|Tesla prides itself in putting Americans out of a job with its expensive Kuba robots, and now it is biting them in the posterior|
UPDATE This rumor from last November is upgraded to 'fact' today. In a rare win for humans over robots in the battle for labor efficiency, Wall Street analysts have laid down a compelling argument that over-automation is to blame for problems at the billionaire Elon Musk's electric-car company.
That is to say, the very innovation and competitive advantage that Musk says he's bringing to the car industry – his nearly fully automated plant in Fremont, California – is the reason Tesla is unable to scale quickly.
According to the Bernstein analysts Max Warburton and Toni Sacconaghi, it's the robots that can't pump out Tesla's highly anticipated Model 3s fast enough.
The whole process is too ambitious, risky, and complicated.
From Bernstein: "Tesla has tried to hyper-automate final assembly. We believe Tesla has been too ambitious with automation on the Model 3 line. Few have seen it (the plant is off-limits at present), but we know this: Tesla has spent c.2x what a traditional OEM spends per unit on capacity.
Elon Musk told investors that factory model assembly was the biggest constraint on Model 3 production.
"It has ordered huge numbers of Kuka robots. It has not only automated stamping, paint and welding (as most other OEMs do) – it has also tried to automate final assembly (putting parts into the car). It talks of two-level final lines with robots automating parts sequencing. This is where Tesla seems to be facing problems (as well as in welding & battery pack assembly)."
Warburton, who spent his career before Wall Street at the International Motor Vehicle Program – a partly academic, partly commercial organisation based at MIT – wrote that "automation in final assembly doesn't work".
Bernstein adds that the world's best carmakers, the Japanese, try to limit automation because it "is expensive and is statistically inversely correlated to quality". Their approach is to get the process right first, then bring in the robots – the opposite of Musk's.
|Liberal buddies Obama and Musk in 2015. Musk received an estimated $4.9 billion in Obama government subsidies for Tesla and he turns around and buys robots instead of hiring Americans. And Tesla is burning through $8,000 per minute with those shiny robots, robots with no human intelligence to make split second decisions to adjust so cars coming off the line have less flaws|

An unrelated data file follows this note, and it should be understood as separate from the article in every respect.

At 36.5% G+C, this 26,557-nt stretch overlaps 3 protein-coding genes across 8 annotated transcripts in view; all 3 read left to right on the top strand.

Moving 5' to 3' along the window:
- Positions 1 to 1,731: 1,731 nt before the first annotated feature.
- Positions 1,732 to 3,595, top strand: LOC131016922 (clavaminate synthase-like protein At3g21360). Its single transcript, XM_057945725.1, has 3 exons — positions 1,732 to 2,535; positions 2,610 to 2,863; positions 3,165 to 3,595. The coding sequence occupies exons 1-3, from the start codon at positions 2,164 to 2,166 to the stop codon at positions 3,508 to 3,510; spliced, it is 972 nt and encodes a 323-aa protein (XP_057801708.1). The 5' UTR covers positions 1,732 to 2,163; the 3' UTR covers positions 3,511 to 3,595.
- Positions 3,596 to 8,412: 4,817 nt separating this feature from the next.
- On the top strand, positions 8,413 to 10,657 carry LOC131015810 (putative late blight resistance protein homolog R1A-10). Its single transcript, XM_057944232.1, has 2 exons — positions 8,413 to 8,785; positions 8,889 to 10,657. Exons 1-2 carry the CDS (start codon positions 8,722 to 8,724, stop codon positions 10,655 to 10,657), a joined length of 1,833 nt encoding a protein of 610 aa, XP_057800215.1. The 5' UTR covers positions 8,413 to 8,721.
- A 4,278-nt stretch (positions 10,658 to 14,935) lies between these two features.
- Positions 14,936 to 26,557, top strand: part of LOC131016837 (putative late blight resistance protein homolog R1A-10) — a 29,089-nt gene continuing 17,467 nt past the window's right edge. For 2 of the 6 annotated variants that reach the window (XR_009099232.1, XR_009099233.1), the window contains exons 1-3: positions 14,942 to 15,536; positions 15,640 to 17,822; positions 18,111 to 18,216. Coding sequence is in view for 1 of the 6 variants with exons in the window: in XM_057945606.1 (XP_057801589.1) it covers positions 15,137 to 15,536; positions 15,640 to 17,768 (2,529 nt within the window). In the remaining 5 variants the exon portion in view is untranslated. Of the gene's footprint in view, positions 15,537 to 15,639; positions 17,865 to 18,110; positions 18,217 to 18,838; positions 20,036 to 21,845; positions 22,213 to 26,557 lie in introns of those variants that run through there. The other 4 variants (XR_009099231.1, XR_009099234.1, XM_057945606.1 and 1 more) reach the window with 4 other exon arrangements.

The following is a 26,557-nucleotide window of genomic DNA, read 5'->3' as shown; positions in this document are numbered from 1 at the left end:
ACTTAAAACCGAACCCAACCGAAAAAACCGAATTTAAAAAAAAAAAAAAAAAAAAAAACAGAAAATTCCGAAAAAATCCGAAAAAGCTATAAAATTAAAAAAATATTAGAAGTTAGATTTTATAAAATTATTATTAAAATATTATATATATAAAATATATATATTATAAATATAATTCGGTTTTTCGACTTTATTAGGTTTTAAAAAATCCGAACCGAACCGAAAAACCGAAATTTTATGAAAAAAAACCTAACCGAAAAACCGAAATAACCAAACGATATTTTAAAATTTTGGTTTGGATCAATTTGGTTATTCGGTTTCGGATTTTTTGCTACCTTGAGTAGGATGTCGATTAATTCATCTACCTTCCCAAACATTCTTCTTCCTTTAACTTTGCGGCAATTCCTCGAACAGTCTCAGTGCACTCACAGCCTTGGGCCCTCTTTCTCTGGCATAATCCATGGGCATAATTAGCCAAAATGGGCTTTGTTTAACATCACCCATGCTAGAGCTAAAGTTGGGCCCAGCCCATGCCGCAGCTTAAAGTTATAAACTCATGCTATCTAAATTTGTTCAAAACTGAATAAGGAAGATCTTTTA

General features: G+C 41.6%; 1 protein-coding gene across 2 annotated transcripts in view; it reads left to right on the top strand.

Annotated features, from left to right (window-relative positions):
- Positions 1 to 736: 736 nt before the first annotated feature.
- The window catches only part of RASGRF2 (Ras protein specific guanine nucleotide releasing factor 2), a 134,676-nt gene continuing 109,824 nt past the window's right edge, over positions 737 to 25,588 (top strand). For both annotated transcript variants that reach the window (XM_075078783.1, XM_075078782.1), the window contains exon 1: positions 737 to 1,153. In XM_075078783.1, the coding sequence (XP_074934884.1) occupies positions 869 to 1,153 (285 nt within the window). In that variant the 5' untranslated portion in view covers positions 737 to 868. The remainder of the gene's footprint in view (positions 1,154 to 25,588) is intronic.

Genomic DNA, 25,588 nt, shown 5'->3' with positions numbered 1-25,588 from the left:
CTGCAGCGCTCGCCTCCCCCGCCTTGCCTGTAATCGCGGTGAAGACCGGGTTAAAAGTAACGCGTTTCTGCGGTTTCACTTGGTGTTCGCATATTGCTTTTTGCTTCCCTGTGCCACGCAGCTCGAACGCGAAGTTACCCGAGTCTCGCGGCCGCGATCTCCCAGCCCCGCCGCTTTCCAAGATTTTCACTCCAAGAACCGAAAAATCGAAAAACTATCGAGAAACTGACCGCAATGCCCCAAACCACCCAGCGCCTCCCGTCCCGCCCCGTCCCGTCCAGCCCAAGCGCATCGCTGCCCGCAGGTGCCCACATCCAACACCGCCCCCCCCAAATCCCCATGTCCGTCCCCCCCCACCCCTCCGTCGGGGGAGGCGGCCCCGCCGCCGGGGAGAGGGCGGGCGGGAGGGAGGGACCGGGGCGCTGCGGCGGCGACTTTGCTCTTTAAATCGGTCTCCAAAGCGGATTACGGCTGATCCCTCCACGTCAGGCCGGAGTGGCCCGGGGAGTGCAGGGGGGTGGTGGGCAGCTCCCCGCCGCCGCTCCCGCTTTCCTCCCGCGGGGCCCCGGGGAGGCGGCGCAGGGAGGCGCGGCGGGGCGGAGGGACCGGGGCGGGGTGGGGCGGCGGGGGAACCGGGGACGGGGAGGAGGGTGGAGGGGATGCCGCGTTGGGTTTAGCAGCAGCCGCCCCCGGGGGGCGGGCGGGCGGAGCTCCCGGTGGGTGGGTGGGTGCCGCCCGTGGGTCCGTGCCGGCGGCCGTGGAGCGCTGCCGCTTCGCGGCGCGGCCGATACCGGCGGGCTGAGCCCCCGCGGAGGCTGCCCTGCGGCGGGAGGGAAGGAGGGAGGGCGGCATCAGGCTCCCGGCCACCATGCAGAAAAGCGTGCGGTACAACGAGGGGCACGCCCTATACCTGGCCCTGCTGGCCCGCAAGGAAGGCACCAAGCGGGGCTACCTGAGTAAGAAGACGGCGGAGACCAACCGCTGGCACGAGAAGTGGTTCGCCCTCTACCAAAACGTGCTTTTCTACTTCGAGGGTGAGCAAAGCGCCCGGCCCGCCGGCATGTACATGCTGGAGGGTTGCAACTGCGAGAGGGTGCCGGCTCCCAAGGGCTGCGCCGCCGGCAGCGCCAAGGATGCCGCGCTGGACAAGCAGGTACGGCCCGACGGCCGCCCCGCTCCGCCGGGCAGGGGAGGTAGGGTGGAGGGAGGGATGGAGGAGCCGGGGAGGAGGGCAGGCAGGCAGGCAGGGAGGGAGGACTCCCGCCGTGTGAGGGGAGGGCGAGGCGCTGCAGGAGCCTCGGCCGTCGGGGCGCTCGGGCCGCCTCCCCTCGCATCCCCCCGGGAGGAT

11/30/17 Maybe humans can't be replaced by robots after all. At least not yet.
Tesla prides itself on its automated assembly lines, but fact is the production lines staffed by humans at other manufacturers are making those Tesla robots look pretty inferior.
More than 90 percent of Tesla Model S and X EVs have defects when they come off the assembly line, according to a Reuters report. The agency talked to nine current and former employees, including a former senior manager “with experience in assembly, quality control and repairs on the Model S and Model X." For comparison, brands like Toyota require fixes on fewer than 10 percent of cars. Tesla, for its part, says its quality control process is more rigorous and that most fixes only take a few minutes.
At Tesla, "so much goes into rework after the car is done … that's where their money is being spent," a former Tesla supervisor said. All sources spoke under the condition of anonymity, due to non-disclosure agreements. Bigger fixes, workers told Reuters, go to a lot called the “yard," which has exceeded 2,000 vehicles at times. Tesla denied to Reuters that such lots exist.
Defects included "doors not closing, material trim, missing parts, all kinds of stuff. Loose objects, water leaks, you name it," another former supervisor told Reuters. "We've been building a Model S since 2012. How do we still have water leaks?"
Some of the problems, workers said, came from pressure to keep the assembly lines moving. Batches of cars sometimes are sent through with parts missing.
"Our goal is to produce perfect cars for every customer," Tesla said in a statement. "Therefore, we review every vehicle for even the smallest refinement. Most customers would never notice the work that is done post production, but we care about even a fraction of a millimeter body gap difference or a slight paint gloss texture. We then feed these improvements back to production in a pursuit of perfection."
The Silicon Valley company has been in the news constantly over the last few months, both for problems and for new products like the Tesla semi truck and new Roadster. Bloomberg reported last week that the company is burning through about $1 billion in cash per quarter, which comes out to $8,000 per minute. Model 3 production delays are a big part of that cash burn. Earlier this summer, Tesla forecast it would produce 5,000 Model 3s per week by the end of the year and then work to double that to 10,000 cars per week by the end of 2018. That has now been pushed back, with Tesla hoping to hit 5,000 cars per week by next March. Jake Lingeman/AutoWeek